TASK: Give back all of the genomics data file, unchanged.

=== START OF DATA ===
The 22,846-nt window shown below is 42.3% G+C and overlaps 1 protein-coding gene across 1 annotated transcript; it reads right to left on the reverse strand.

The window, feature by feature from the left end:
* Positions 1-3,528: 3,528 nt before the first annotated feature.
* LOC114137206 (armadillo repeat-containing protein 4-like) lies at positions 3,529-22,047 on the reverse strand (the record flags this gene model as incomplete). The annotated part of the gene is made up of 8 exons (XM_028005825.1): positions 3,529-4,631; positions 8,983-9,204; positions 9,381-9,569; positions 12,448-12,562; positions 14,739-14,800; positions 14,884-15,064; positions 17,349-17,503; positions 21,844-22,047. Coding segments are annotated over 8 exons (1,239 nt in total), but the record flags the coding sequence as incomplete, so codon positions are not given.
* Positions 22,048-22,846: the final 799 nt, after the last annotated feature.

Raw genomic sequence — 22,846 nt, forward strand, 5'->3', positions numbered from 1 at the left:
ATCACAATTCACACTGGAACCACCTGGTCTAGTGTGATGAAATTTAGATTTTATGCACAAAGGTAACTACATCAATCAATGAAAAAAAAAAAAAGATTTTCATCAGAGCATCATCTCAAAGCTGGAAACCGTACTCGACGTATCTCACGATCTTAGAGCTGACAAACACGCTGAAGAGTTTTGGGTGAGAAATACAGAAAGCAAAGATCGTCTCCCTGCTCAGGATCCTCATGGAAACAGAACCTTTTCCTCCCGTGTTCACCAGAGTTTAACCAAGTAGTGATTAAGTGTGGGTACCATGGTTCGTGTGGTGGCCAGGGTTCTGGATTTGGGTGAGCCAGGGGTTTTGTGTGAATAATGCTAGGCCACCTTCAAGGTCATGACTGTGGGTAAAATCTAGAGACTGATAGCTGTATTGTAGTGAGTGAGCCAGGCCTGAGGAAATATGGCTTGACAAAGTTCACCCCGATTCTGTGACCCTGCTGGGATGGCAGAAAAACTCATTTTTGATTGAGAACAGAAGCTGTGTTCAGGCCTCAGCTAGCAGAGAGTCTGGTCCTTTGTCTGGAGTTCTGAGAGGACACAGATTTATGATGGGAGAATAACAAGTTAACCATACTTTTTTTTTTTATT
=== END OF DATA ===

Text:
The 22,846-nt window shown below is 42.3% G+C and overlaps 1 protein-coding gene across 1 annotated transcript; it reads right to left on the reverse strand.

The window, feature by feature from the left end:
* Positions 1-3,528: 3,528 nt before the first annotated feature.
* LOC114137206 (armadillo repeat-containing protein 4-like) lies at positions 3,529-22,047 on the reverse strand (the record flags this gene model as incomplete). The annotated part of the gene is made up of 8 exons (XM_028005825.1): positions 3,529-4,631; positions 8,983-9,204; positions 9,381-9,569; positions 12,448-12,562; positions 14,739-14,800; positions 14,884-15,064; positions 17,349-17,503; positions 21,844-22,047. Coding segments are annotated over 8 exons (1,239 nt in total), but the record flags the coding sequence as incomplete, so codon positions are not given.
* Positions 22,048-22,846: the final 799 nt, after the last annotated feature.

Raw genomic sequence — 22,846 nt, forward strand, 5'->3', positions numbered from 1 at the left:
ATCACAATTCACACTGGAACCACCTGGTCTAGTGTGATGAAATTTAGATTTTATGCACAAAGGTAACTACATCAATCAATGAAAAAAAAAAAAAGATTTTCATCAGAGCATCATCTCAAAGCTGGAAACCGTACTCGACGTATCTCACGATCTTAGAGCTGACAAACACGCTGAAGAGTTTTGGGTGAGAAATACAGAAAGCAAAGATCGTCTCCCTGCTCAGGATCCTCATGGAAACAGAACCTTTTCCTCCCGTGTTCACCAGAGTTTAACCAAGTAGTGATTAAGTGTGGGTACCATGGTTCGTGTGGTGGCCAGGGTTCTGGATTTGGGTGAGCCAGGGGTTTTGTGTGAATAATGCTAGGCCACCTTCAAGGTCATGACTGTGGGTAAAATCTAGAGACTGATAGCTGTATTGTAGTGAGTGAGCCAGGCCTGAGGAAATATGGCTTGACAAAGTTCACCCCGATTCTGTGACCCTGCTGGGATGGCAGAAAAACTCATTTTTGATTGAGAACAGAAGCTGTGTTCAGGCCTCAGCTAGCAGAGAGTCTGGTCCTTTGTCTGGAGTTCTGAGAGGACACAGATTTATGATGGGAGAATAACAAGTTAACCATACTTTTTTTTTTTATT